Title Symmetry of initial cell divisions among primitive hematopoietic progenitors is independent of ontogenic age and regulatory molecules.
Year of Publication 1999
Authors S. Huang; P. Law; K. Francis; B.Ø. Palsson; A.D. Ho
Journal PLoS Comput Biol
Abstract We have developed a time-lapse camera system to follow the replication history and the fate of hematopoietic stem cells (HSC) at a single-cell level. Combined with single-cell culture, we correlated the early replication behavior with colony development after 14 days. The membrane dye PKH26 was used to monitor cell division. In addition to multiple, synchronous, and symmetric divisions, single-sorted CD34(+)/CD38(-) cells derived from fetal liver (FLV) also gave rise to a daughter cell that remained quiescent for up to 8 days, whereas the other daughter cell proliferated exponentially. Upon separation and replating as single cells onto medium containing a cytokine cocktail, 60.6% +/- 9.8% of the initially quiescent cells (PKH26 bright) gave rise again to colonies and 15.8% +/- 7.8% to blast colonies that could be replated. We have then determined the effects of various regulatory molecules on symmetry of initial cell divisions. After single-cell sorting, the CD34(+)/CD38(-) cells derived from FLV were exposed to flt3-ligand, thrombopoietin, stem cell factor (SCF), or medium containing a cytokine cocktail (with SCF, interleukin-3, interleukin-6, granulocyte-macrophage colony-stimulating factor, and erythropoietin). Whereas mitotic rate, colony efficiency, and asymmetric divisions could be altered using various regulatory molecules, the asymmetric division index, defined as the number of asymmetric divisions versus the number of dividing cells, was not altered significantly. This observation suggests that, although lineage commitment and cell proliferation can be skewed by extrinsic signaling, symmetry of early divisions is probably under the control of intrinsic factors.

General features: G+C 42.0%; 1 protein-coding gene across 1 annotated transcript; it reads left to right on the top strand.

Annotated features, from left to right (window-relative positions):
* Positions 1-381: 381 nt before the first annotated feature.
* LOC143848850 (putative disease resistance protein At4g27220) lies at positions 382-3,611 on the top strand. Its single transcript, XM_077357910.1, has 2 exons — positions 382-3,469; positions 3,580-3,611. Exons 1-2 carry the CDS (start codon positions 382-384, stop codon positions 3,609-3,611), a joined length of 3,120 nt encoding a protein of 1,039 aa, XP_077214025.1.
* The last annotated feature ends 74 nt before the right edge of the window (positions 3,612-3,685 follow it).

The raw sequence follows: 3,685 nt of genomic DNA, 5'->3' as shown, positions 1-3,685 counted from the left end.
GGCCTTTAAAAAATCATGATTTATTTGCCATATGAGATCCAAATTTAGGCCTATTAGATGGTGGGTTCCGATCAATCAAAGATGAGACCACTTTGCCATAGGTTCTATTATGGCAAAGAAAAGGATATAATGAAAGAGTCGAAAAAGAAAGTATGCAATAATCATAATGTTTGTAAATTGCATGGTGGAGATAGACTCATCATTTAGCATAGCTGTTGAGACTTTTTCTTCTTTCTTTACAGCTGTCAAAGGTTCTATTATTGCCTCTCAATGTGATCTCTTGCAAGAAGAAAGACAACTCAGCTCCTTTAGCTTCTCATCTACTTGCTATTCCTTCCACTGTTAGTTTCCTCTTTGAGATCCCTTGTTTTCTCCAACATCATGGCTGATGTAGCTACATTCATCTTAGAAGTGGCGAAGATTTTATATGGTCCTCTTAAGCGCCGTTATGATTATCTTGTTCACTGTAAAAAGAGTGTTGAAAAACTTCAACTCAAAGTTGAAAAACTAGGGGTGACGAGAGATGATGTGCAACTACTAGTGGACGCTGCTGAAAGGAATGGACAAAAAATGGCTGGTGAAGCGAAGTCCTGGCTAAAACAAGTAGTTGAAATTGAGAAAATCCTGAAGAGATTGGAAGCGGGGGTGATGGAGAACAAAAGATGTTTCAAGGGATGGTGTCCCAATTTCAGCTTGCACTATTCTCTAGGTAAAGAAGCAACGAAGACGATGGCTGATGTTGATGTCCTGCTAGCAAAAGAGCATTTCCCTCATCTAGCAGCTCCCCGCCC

URL PubMed